Elite Revol Review

Elite Revol

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Pros

  • New roller system offers some tunability and adjustment
  • New split limb design
  • Stiff, caged 7075 aluminum riser

Cons

  • MSRP of $1399 for a 7075-aluminum riser bow
  • A lot of changes all at one time

Video

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Editors' review

The Elite Revol is one of 7 new bows brought to the market by Elite in 2017. The Revol appears to be a replacement for the Energy 35 with a 35 1/8 - inch axel-to-axel and similar speeds up to an IBO rated 333 feet per second. The Revol comes with all the newest and latest Elite technology on the market today including an adjustable roller guard, split limbs, dual bridged riser, LimbSaver dampening devices, the Revol cam, and 20 different color options. The bow shoots very well for most shooters, and has the ability to be used for target, 3D, and hunting situations. With all the changes, Elite may lose some of the faithful followers, which truly appreciated the older style designs. The new MSRP tag of $1399 is super expensive as well for a 7075 aluminum riser series bow. No one is able to say if the bow is worth the extra coin, other than the person spending the money, but the price is sure to keep many shooters from even testing out the Elite Revol and considering it as a choice for 2017.  

Finish

The Elite Revol has 20 different finish options to choose from. Based on the bows ability to do every style of archery shooting, Elite chose to outfit the Revol any way shooters want for a sleek, cool looking design. For those wanting to use the Revol as a target or 3D bow, the target finishes offered are really nice looking. To say there is a finish for everyone is an understatement. Elite offers tons of colors for those on the competition side of things, traditional, and more modern camo options, and some tamer solid choices, which could be used for anything. The Rhinodize colors look great, and have a little pop to them allowing them to stand out a bit in the crowd or on the line. Some shooters are not thrilled with the longevity of the Rhinodized finish offered on the target bows. However, many others have been pleased with the durability and look of the tougher finish. For target shooters, color options include: Trendy Teal, Serious Pink, Sunset Pink, Famous Pink, Canyon Orange, Surge Red, Cobalt Blue, Purple Rain, Pine Green, Timberwolf Gray, and Vette Yellow. Of course, shooters could possibly use their Revol as a hunting rig as well, or perhaps just prefer camo bows. Elite offers Kuiu Verde and Kuiu Vias, Realtree Xtra, AP Snow, and X-tra, and solid Black, Olive Green, and Hardwoods Brown.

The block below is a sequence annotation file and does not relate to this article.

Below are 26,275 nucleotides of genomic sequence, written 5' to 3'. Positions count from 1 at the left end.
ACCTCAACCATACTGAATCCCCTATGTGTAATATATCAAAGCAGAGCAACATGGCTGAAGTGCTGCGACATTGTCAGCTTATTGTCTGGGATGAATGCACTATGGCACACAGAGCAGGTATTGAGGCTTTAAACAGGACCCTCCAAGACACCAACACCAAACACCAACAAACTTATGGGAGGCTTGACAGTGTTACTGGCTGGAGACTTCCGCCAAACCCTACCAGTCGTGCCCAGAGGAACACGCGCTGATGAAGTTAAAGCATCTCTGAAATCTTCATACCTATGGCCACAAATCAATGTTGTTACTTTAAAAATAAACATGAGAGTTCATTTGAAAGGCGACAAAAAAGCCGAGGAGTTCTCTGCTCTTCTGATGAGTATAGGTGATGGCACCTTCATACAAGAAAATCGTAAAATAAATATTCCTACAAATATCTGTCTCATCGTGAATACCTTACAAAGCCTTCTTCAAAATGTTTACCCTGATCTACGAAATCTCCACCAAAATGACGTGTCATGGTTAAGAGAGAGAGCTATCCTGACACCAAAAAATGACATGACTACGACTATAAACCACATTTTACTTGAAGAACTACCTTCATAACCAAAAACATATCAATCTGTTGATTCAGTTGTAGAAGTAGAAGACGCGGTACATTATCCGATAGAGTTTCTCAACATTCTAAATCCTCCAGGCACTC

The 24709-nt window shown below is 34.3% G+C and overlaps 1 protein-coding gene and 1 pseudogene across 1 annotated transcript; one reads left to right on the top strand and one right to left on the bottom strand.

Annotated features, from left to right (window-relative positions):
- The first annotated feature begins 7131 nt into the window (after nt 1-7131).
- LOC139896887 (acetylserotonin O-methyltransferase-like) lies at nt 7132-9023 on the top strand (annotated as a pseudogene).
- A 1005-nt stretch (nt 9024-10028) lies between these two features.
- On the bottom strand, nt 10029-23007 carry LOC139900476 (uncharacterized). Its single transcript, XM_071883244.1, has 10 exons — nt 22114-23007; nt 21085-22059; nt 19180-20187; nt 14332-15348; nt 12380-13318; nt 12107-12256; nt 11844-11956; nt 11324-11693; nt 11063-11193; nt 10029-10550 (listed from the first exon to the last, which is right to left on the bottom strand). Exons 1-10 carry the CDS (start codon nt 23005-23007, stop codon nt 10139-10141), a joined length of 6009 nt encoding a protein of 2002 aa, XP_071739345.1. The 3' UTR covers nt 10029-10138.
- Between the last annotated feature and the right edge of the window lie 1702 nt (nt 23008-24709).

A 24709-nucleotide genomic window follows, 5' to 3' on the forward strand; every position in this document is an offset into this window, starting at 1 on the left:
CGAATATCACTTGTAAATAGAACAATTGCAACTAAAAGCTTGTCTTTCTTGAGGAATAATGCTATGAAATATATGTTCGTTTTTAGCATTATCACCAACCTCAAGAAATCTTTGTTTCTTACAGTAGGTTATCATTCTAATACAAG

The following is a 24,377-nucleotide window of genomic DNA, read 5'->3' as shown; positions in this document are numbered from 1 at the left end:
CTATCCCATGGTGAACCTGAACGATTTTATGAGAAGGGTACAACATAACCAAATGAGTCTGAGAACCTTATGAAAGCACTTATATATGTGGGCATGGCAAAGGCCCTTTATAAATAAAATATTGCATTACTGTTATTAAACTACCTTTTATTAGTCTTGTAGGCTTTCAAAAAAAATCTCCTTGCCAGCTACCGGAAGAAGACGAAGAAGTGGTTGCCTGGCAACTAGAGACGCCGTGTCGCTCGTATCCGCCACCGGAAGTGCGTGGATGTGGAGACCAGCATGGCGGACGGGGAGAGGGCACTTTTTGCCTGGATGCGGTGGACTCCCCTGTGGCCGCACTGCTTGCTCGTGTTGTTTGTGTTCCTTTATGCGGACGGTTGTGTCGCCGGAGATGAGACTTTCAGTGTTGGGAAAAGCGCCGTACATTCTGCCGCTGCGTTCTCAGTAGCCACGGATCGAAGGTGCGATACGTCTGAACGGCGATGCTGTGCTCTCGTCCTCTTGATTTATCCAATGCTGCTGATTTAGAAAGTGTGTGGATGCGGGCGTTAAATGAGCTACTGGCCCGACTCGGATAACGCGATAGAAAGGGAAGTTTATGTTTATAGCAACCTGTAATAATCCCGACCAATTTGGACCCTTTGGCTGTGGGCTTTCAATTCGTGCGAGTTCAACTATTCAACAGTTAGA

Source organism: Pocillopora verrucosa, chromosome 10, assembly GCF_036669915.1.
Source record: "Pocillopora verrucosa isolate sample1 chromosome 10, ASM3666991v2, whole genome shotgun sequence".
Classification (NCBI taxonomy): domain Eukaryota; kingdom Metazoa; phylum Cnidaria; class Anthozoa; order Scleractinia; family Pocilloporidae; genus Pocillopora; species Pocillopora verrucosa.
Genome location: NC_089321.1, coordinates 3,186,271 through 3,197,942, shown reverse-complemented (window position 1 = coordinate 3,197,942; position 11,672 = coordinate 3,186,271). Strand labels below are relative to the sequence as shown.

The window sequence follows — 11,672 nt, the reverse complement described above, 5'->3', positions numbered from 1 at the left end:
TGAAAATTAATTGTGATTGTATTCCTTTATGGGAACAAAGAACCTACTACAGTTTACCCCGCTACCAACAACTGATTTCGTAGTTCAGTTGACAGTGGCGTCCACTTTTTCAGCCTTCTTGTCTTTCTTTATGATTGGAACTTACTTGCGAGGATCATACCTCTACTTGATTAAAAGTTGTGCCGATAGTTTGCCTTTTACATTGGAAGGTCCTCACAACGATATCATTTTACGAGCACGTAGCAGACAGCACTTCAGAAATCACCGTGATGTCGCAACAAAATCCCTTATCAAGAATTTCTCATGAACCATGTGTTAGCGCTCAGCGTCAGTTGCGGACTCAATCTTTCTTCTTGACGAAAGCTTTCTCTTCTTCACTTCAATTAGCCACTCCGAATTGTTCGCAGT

Riser

The riser on the Revol is made from 7075 aluminum, which has basically become the industry standard material for high-end model aluminum rigs. Although the dual bridged design is the same as previous model years, the Elite engineers drew up a new cable slide for 2017. The LTR roller guard system is brand new to Elite in two ways. First, the older cable slide system gets a face lift with a new roller guard. Critics of Elite have been interested in them developing a roller system, so this seems to be in response to some of those critics. In addition to that, the cable is adjustable to match different spine arrows without needing to tweak the rest much to accommodate for the difference in the shot. Most shooters after the initial set up and tune will not need an adjustable roller guard. However, those truly using the bow for multiple archery styles will more than likely be using different arrow. This type of system could allow shooters to shoot the same rest, and just tweak the LTR system to adjust for different arrows being used. This seems to be a neat feature, but practically it may not be as beneficial as it was designed for.The dual bridged riser design is similar to years past. The are in place to keep the rigidity of the riser and strengthen it from potentially being torqued as the bow is drawn. This does add some extra weight, and the Revol's longer frame tips the scales at 4.3-pounds. Although many shooters consider anything over 4-pounds to be on the heavy side, the Revol does not feel heavy. For a potential target rig, it is fairly light as well, which means shooters have a little more flexibility in adding additional weight where they want it. The string stop system features Limbsaver dampening products, which work very well, and can be swapped out for a variety of colors as well. Shooters have the ability to mount stabilizers on the front and back of the riser as well to help with the balance and overall feel of the bow holding on target.  

Grip